Net Neutrality, the Open Internet and the Need for Relevant Research

On February 26, 2015, the U.S. Federal Communications Commission (FCC) issued its latest attempt to secure an open Internet by establishing net neutrality rules. The latest Order, whose full text will be released to the public after the Commission vote, reclassifies Internet Service Providers (ISPs) such as Comcast, Verizon, Earthlink, and ACD Net as telecommunications service providers (common carriers). Under these rules, ISPs will be subjected to non-discrimination obligations and may not offer paid prioritization to content providers. Common carrier services, addressed in Title II of U.S. communications law, are potentially subject to detailed regulation, although the FCC elected to forbear from the vast majority of rules that had historically applied to public utilities, promising that no price regulation, universal service fees, and taxes would be imposed.

Title II obliges service providers to provide their services on a non-discriminatory basis to all who have a reasonable request. This is the legal framework under which fixed and mobile telephone companies and their broadband services operated until 2005, when they were reclassified as nearly unregulated information services. Cable companies were never subject to such non-discrimination obligations. Non-discriminatory access and an obligation to serve everybody are key tenets of everybody interested in an open Internet, a debate that had been unfolding over the past decade under the heading of “net neutrality”.

There is unanimous agreement that an open Internet is desirable but there are wide differences as to how it could be safeguarded and particularly concern among stakeholders about the chosen approach. Interestingly, the positions of business and users are divided within these groups. Wireline ISPs are vehemently opposed to the new rules, several mobile service providers (including T-Mobile and Sprint) have signaled that they are indifferent, and many high-tech players such as Google as well as numerous high-tech entrepreneurs support such regulatory intervention. Many players in the business community and some cyber libertarians believe that ISPs voluntarily will keep the Internet open and that today’s rules are a historical step backwards, subjecting the Internet to unprecedented and undesirable government intervention.

So what are the strengths and weaknesses of the proposed approach? The biggest advantage of the chosen approach is that is puts FCC authority on a solid legal footing. The other alternative, creating the ability to monitor and safeguard an open Internet within the information services framework is more difficult to construct legally and two prior attempts were overturned by the appeals courts. In that sense, the FCC chose a robust framework. The biggest risk is regulatory creep. Even though the agency promises to apply only light-handed regulation, there is a high risk that stakeholders will gradually (ab)use the regulatory process to tweak Internet policy in their own favor, leading to gradual regulatory expansion that would undermine the dynamic Internet. The most effective, yet most elusive way forward would have been for Congress to endow the FCC with solid legal foundations to safeguard an open Internet. In that sense, the FCC chose a feasible, but third-best solution to support a desirable policy goal.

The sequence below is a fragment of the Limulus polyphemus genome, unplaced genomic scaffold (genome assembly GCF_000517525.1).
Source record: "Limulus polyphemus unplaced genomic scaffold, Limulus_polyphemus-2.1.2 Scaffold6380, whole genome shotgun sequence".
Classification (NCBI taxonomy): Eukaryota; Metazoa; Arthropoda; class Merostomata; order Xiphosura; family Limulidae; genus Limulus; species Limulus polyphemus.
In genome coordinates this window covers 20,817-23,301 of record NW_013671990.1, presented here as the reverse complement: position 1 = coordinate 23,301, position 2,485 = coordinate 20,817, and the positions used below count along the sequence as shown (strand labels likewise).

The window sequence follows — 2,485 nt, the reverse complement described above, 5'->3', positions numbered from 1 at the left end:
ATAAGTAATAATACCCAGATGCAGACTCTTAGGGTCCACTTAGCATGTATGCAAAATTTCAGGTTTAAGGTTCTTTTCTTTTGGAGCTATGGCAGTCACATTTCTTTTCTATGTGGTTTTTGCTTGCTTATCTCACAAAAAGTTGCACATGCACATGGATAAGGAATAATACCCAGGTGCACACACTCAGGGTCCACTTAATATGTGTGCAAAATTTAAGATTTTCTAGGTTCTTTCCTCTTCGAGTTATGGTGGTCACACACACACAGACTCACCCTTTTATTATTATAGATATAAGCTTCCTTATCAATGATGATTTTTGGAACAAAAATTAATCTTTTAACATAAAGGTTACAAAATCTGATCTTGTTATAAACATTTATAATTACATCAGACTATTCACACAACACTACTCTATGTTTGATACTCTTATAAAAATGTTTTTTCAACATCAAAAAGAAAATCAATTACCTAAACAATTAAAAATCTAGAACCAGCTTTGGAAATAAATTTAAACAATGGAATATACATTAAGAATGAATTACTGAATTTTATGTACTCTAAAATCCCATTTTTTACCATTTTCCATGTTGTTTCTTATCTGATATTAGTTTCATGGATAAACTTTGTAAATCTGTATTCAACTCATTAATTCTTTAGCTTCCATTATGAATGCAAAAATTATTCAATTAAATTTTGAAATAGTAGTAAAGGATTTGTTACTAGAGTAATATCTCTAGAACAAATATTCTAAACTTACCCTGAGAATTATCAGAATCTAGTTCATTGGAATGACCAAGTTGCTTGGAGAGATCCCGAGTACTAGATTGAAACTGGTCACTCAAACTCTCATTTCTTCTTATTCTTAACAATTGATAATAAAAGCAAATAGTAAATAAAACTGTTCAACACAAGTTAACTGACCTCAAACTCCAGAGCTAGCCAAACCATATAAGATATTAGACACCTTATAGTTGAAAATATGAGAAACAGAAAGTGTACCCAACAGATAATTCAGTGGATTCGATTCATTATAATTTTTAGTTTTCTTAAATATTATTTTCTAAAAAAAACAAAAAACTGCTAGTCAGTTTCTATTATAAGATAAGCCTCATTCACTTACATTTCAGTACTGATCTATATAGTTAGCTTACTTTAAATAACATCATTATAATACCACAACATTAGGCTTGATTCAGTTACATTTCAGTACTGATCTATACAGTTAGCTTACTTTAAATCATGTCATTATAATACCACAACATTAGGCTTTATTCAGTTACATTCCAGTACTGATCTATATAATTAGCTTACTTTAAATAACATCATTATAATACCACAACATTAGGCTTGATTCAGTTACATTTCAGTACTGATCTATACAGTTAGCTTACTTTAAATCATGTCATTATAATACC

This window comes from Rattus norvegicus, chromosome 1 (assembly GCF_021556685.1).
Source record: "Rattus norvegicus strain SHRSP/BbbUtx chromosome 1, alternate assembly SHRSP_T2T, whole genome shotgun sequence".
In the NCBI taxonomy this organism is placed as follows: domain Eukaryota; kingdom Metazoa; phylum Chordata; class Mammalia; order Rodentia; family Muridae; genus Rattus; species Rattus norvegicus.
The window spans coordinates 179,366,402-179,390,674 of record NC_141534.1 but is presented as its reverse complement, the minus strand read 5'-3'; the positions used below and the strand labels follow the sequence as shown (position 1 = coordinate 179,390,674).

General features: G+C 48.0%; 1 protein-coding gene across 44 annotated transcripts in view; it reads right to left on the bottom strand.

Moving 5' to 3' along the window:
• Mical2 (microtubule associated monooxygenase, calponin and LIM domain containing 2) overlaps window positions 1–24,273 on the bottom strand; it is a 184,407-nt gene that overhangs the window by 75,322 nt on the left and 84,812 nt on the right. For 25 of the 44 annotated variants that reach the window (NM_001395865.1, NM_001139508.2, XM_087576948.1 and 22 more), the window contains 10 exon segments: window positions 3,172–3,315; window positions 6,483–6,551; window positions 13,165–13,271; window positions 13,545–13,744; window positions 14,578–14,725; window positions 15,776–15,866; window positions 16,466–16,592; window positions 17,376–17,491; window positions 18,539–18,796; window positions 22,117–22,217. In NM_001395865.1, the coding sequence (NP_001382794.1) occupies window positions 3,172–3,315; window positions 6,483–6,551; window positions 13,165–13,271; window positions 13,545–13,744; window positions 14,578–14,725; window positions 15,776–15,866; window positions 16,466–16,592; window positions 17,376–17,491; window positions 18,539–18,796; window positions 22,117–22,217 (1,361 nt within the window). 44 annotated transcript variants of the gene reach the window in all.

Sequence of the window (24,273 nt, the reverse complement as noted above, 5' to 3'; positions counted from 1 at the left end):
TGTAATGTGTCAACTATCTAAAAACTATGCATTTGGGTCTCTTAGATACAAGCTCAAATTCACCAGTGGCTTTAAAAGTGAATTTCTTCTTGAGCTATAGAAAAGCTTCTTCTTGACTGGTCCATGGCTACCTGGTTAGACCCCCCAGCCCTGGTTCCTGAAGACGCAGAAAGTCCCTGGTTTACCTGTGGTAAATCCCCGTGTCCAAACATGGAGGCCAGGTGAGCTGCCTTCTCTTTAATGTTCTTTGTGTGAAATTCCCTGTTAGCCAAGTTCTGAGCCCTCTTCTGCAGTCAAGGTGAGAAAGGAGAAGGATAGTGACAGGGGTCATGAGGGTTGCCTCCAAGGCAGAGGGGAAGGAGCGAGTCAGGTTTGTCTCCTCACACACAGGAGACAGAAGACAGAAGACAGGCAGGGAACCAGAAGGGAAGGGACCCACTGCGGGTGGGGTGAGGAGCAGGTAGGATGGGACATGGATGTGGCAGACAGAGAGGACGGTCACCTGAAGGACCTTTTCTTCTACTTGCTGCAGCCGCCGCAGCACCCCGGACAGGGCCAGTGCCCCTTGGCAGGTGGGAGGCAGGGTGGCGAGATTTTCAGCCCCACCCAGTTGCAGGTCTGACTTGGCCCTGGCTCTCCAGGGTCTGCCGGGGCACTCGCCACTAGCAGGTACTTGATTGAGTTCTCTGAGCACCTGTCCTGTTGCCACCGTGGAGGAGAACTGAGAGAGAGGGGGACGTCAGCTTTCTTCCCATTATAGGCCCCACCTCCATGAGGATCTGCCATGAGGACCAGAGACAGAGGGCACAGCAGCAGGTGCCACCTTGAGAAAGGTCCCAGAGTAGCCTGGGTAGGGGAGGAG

It remains to be seen whether any of the dire forecasts and enthusiastic predictions will materialize. It is unlikely that the new Order will improve access speeds, increase investment, and accelerate the rollout of Internet access to rural and unserved users as supporters of the Order claim. It is also unlikely that the fears project by opponents, including higher broadband prices, slower access speeds, lower investment, higher broadband taxes, and slower innovation will result. The Order seems to have a beneficial effect in that it will safeguard free speech and access for small entrepreneurs to the web. Most likely, the Internet as a dynamic place and the many players participating in it will adapt to these rules and muddle through on a going-forward basis.

What is needed, and seems to be absent from the Order, is a systematic monitoring of the effects of the Order as it is implemented so that these conflicting claims can be evaluated and, if necessary, mitigating policies can be adopted. Faculty in the Department of Media and Information has a long tradition of generating relevant research. Several of our researchers have studied the issue of net neutrality. Johannes M. Bauer and Jonathan A. Obar published a paper in The Information Society that clearly identified the benefits of an open Internet, the potential risks if all safeguards are eliminated, but it also warned from a simplistic approach that would favor one set of goals over others. The present model is a far cry from such a nuanced approach.

In this tradition of relevant research, the Quello Center for Media and Information Policy under the leadership of its Director William H. Dutton, is launching a Network Neutrality Impact Study, bringing in a network of MSU researchers from the College of Communication Arts and Sciences (Johannes M. Bauer, Steven S. Wildman), Social Sciences (Jay Pil Choi), and Law (Adam Candeub). The goal is to provide a non-partisan, unbiased assessment of the short-, medium- and long-term implications of this far-reaching Order to inform practitioners in business, government, and the public at large. Our hope is to contribute to preserving the openness, free speech, and the dynamics of the Internet.

Johannes M. Bauer
Professor and Chairperson

Watch Dr. Bauer's net neutrality interview on WLNS TV.

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